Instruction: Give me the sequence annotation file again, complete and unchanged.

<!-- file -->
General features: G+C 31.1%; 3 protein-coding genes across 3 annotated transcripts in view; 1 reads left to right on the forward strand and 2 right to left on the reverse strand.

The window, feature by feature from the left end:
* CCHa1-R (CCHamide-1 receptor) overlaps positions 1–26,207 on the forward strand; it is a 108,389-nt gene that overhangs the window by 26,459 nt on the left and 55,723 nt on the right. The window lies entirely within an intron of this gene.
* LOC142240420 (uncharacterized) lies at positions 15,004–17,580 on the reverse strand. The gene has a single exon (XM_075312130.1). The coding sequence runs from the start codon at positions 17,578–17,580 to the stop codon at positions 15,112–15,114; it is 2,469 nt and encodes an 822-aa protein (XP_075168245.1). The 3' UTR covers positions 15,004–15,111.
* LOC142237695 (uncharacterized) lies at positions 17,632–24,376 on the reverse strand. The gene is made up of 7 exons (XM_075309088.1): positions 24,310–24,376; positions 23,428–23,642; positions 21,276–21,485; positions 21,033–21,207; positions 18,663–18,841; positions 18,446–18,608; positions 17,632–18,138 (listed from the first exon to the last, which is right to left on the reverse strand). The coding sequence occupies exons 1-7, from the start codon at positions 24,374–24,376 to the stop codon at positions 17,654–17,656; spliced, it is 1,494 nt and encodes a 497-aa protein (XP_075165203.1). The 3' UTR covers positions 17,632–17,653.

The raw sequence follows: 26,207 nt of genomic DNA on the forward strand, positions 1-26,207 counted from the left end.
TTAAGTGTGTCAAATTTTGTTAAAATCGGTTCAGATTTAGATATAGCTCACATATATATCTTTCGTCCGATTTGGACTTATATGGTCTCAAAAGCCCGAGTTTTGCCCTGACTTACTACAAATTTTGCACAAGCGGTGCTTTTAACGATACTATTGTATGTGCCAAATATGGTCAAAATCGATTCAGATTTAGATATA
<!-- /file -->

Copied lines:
General features: G+C 31.1%; 3 protein-coding genes across 3 annotated transcripts in view; 1 reads left to right on the forward strand and 2 right to left on the reverse strand.

The window, feature by feature from the left end:
* CCHa1-R (CCHamide-1 receptor) overlaps positions 1–26,207 on the forward strand; it is a 108,389-nt gene that overhangs the window by 26,459 nt on the left and 55,723 nt on the right. The window lies entirely within an intron of this gene.
* LOC142240420 (uncharacterized) lies at positions 15,004–17,580 on the reverse strand. The gene has a single exon (XM_075312130.1). The coding sequence runs from the start codon at positions 17,578–17,580 to the stop codon at positions 15,112–15,114; it is 2,469 nt and encodes an 822-aa protein (XP_075168245.1). The 3' UTR covers positions 15,004–15,111.
* LOC142237695 (uncharacterized) lies at positions 17,632–24,376 on the reverse strand. The gene is made up of 7 exons (XM_075309088.1): positions 24,310–24,376; positions 23,428–23,642; positions 21,276–21,485; positions 21,033–21,207; positions 18,663–18,841; positions 18,446–18,608; positions 17,632–18,138 (listed from the first exon to the last, which is right to left on the reverse strand). The coding sequence occupies exons 1-7, from the start codon at positions 24,374–24,376 to the stop codon at positions 17,654–17,656; spliced, it is 1,494 nt and encodes a 497-aa protein (XP_075165203.1). The 3' UTR covers positions 17,632–17,653.

The raw sequence follows: 26,207 nt of genomic DNA on the forward strand, positions 1-26,207 counted from the left end.
TTAAGTGTGTCAAATTTTGTTAAAATCGGTTCAGATTTAGATATAGCTCACATATATATCTTTCGTCCGATTTGGACTTATATGGTCTCAAAAGCCCGAGTTTTGCCCTGACTTACTACAAATTTTGCACAAGCGGTGCTTTTAACGATACTATTGTATGTGCCAAATATGGTCAAAATCGATTCAGATTTAGATATA